NGFA: OSHA Memo Brings Change to Sweep Auger Interpretation
Date Posted: July 8, 2013
This article is reprinted by permission from the NGFA Volume 65, Number 10, May 16, 2013 Newsletter.
The Occupational Safety and Health Administration (OSHA) recently released its long-awaited sweep auger policy memo, which was developed after a settlement agreement regarding sweep auger citations was reached earlier this year.
Overall, the memo is a very positive step in answering many of the industry’s questions regarding the agency’s sweep auger enforcement policies that have fluctuated over the past several years.
In particular, the document states employees are allowed to be physically inside a bin to operate a mobilized sweep auger provided:
1. the only unguarded portion of the auger is in front;
2. there is an engineering control (such as a portable guard rail or power kill switch) installed to keep an employee from contacting the mobilized auger; and
3. the employee is positioned at least seven feet behind the auger at all times.
In total, there are 10 criteria outlined in the memo regarding employee entry into bins with mobilized sweep augers (including those mentioned above).
Also detailed is compliance with OSHA’s existing bin-entry procedures specified in the grain handling safety standard (e.g., obtaining permits, providing proper entry equipment, stationing trained and equipped observers, etc.).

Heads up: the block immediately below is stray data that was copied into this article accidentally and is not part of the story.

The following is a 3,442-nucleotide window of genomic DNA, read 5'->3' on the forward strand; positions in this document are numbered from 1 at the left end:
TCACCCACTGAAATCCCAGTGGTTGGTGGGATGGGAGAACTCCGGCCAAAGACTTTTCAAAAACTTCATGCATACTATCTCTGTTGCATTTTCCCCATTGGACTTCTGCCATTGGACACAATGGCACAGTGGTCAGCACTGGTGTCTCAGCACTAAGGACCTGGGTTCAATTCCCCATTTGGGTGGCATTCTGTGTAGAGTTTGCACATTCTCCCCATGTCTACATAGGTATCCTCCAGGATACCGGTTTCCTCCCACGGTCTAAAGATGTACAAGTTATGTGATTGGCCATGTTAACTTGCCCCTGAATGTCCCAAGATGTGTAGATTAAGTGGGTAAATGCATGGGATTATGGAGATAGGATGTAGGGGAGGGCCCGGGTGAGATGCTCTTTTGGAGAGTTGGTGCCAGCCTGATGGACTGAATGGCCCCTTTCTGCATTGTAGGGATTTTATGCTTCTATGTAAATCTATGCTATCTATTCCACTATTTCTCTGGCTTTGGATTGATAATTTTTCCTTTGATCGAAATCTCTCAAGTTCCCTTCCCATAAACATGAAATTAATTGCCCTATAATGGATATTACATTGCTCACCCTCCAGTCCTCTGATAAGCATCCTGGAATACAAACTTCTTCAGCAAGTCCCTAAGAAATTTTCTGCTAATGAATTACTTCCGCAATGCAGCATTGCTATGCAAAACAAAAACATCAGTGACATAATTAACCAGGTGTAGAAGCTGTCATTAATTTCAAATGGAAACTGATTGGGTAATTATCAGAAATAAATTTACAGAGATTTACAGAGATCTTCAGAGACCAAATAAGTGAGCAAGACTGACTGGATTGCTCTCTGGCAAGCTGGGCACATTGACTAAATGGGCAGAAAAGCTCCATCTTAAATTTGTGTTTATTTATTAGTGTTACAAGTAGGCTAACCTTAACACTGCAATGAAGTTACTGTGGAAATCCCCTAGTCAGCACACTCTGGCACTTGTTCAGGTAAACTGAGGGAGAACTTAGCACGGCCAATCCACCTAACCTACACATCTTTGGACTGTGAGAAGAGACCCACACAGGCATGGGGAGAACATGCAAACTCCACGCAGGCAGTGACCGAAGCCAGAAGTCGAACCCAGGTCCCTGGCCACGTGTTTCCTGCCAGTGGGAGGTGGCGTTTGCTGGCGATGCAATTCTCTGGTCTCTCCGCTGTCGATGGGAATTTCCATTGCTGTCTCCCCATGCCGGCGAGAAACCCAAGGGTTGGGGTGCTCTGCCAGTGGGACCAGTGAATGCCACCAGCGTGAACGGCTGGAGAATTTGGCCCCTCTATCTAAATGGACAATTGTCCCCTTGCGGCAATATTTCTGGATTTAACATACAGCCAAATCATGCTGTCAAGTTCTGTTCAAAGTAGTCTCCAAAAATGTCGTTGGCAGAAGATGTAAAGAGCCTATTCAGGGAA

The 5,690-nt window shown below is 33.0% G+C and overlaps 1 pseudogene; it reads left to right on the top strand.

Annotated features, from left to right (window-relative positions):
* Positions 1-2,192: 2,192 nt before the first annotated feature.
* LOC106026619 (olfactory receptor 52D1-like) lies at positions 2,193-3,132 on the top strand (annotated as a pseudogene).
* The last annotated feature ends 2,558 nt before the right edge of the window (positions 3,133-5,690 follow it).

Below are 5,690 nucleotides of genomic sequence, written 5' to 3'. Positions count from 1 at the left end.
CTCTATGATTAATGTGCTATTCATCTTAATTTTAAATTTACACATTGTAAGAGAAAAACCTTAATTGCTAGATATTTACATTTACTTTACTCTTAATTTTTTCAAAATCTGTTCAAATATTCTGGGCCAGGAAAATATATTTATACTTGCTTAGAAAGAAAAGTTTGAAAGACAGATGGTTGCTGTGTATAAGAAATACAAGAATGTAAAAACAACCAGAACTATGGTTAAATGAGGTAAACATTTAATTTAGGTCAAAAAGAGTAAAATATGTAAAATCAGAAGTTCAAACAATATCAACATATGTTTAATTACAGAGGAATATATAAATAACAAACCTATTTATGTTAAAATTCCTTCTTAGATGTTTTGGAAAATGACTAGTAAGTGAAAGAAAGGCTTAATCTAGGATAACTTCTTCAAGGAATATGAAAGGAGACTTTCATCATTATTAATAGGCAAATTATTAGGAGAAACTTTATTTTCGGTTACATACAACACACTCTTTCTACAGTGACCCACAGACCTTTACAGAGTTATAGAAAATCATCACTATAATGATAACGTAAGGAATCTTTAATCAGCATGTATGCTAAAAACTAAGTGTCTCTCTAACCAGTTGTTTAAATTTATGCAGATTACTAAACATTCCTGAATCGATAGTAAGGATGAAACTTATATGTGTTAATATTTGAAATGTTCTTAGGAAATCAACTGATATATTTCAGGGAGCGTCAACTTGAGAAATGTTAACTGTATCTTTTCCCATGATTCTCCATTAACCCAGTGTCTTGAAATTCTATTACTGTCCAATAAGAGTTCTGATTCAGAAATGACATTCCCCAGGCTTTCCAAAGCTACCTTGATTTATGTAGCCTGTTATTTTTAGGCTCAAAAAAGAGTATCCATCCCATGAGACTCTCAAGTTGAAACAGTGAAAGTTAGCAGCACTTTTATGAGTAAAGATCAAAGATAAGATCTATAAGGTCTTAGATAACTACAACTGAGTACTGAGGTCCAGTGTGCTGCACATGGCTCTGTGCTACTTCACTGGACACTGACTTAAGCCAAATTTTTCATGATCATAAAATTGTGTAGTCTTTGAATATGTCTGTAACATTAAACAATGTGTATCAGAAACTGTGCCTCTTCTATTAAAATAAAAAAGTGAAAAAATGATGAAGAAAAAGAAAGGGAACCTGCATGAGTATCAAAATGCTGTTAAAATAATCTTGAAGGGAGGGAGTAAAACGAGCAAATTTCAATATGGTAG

NGFA outside counsel Marc Fleischaker said a key statement in the memo is that “the mere presence of employees inside a storage facility with an energized auger is insufficient to establish employee exposure.”
In other words, the OSHA memo attempts to provide a “safe harbor.”
But there are items that are not mandatory and represent only good guidance.
As such, enforcement likely will be determined on a case-by-case basis with no single factor predominating.
If an employee is injured or killed inside a bin while a sweep auger is operating, OSHA may find an employee was in the “zone of danger,” Fleischaker noted.
According to Fleischaker, the OSHA memo can be useful for a company that has implemented and is following good safety procedures when an OSHA inspection occurs, provided that an inspection is not predicated on an accident involving an employee injury.